Roudy Azor / Simbi Marassa, c. 2000 / Cloth, sequins and beads / WCA Collection

Drapo are decorative flags depicting imagery through adorned sequins. While the use of sequins and/or beads is typical, some artists use other materials within their process too. They can also be referenced to as Haitian Flags, Haitian Drapo, or Vodou Flags.

When photographing Vodou Drapo, there are numerous issues that may arise.

Ensuring the photograph captures the multitude of layers within Vodou Drapo is important for understanding depth of the work. Thus, lighting Vodou Drapo adequately is important, though the lighting can be difficult. When these flags are framed under glass, it is especially difficult due to reflections obscuring or diminishing quality of the image.

Some drapo have multiple layers of sequins over each other, in addition to other reflective materials overlaid. One flag we struggled with in particular was an untitled flag attributed to Rockville (pictured left, detail shot below). This flag was difficult to photograph due to layers of same-coloured sequins taking up large spaces, as well as plastic sewn-over imagery. Though we managed to minimize reflections, as you can see, there is still some glare that indicates there is a plastic, reflective coating.

Another flag that we found particularly difficult to photograph was Lionel St. Eloi’s Damballah flag. Rich in texture and hues of silver and café, the flag cleverly depicts a vodou altar and the symbol for Damballah within a woman-like bust.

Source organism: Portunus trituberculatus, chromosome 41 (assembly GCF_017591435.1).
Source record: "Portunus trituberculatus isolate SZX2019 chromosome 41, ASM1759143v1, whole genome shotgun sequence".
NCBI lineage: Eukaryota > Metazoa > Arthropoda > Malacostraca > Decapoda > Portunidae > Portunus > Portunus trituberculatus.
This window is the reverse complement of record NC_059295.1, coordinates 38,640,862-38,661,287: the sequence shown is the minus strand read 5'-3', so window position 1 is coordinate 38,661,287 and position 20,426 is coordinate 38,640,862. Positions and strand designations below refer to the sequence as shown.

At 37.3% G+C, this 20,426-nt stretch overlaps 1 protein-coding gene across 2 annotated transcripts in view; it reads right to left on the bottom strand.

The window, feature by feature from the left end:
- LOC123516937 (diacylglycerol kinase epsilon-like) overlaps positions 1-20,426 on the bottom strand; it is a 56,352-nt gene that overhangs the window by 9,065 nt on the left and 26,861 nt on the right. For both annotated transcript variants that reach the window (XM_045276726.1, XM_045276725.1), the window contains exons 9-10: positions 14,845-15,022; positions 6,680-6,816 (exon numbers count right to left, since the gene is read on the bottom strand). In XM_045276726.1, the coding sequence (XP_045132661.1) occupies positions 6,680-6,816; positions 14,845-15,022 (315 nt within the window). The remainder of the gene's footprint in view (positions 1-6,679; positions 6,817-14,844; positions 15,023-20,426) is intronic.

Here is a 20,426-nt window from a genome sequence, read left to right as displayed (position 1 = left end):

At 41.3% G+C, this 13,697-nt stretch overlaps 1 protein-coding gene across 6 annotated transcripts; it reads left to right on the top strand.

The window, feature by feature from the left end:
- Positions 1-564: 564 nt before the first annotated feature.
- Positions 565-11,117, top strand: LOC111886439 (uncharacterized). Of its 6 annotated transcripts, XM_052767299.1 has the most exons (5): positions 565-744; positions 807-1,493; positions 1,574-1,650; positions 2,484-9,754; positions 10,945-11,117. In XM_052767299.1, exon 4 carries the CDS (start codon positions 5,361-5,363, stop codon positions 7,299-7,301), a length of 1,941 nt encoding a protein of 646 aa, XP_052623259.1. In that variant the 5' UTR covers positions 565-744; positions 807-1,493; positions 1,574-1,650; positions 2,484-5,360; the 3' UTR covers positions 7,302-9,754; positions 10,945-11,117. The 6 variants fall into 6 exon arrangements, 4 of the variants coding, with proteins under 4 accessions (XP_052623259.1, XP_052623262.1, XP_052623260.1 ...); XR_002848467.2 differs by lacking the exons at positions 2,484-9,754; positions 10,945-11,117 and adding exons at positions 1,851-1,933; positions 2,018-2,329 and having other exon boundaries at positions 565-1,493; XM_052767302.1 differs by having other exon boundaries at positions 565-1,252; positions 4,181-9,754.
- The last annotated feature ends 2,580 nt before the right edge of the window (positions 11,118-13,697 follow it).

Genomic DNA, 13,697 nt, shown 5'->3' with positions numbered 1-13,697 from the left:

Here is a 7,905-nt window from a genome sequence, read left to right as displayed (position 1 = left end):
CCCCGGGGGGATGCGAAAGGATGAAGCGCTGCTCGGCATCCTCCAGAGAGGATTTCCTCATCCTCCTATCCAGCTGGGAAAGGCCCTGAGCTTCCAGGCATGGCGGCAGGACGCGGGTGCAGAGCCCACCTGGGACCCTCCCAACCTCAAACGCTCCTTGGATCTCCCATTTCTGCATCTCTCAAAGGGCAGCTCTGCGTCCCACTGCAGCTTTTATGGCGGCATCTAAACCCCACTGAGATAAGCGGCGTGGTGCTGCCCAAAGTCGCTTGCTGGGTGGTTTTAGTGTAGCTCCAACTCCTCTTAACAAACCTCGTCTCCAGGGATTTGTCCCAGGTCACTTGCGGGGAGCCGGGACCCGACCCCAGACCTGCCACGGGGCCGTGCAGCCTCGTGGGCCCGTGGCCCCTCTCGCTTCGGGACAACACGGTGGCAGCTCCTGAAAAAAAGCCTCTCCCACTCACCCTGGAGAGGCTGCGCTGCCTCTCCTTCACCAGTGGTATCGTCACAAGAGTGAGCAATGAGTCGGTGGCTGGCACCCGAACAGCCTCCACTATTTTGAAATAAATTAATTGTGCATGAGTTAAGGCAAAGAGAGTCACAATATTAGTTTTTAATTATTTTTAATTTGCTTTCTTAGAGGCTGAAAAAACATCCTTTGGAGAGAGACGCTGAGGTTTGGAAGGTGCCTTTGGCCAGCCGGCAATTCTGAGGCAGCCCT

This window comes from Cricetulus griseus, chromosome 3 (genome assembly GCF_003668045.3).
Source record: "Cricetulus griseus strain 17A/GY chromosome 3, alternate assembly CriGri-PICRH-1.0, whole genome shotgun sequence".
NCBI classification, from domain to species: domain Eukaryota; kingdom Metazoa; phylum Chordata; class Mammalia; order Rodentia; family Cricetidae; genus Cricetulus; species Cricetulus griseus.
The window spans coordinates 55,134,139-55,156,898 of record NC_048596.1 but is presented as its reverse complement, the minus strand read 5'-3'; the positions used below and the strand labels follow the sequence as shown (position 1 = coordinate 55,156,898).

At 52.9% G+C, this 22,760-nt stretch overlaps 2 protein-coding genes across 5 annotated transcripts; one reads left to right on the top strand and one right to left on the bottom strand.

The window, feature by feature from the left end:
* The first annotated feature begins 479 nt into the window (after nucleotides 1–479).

Difficulties in photographing this flag arose due to the high reflection of light and incapability of capturing the sheen of the fabric and detail of the sequins. Ultimately we combined two images in different lighting and overlaid them to ensure that all the details were captured. This process allowed for us to appropriately capture the texture. It is also used automatically by most mobile phones when taking images in bright daylight, commonly known as HDR, and is just a composite of multiple images to capture more information regardless of lighting. Given a high level of refraction, composite images proved most beneficial in documenting many Drapo.

Vodou Drapo provide an imaging of both the sacred and the everyday, as they are both used for spiritual purposes but also manufactured for an international audience. In the case of Evelyn Alcide’s Les Anges Secourism de Siesme (c. 2014) the sacred comes into direct dialogue with the everyday. In this case we see a pantheon of Vodou deities within post-earthquake Haiti. The complicated and layered messaging of these examples of textile art relay their material complexity. Photographing works such as these is often a process, as indicated in the images below. In this series photographer Jerry Grier and curator Chawne Paige explore color settings and adjust lighting to most optimally capture the brilliance of Alcide’s work. Both delicate and vibrant, one must be attuned to lighting and color settings to best capture the intricate beautify of these works of art.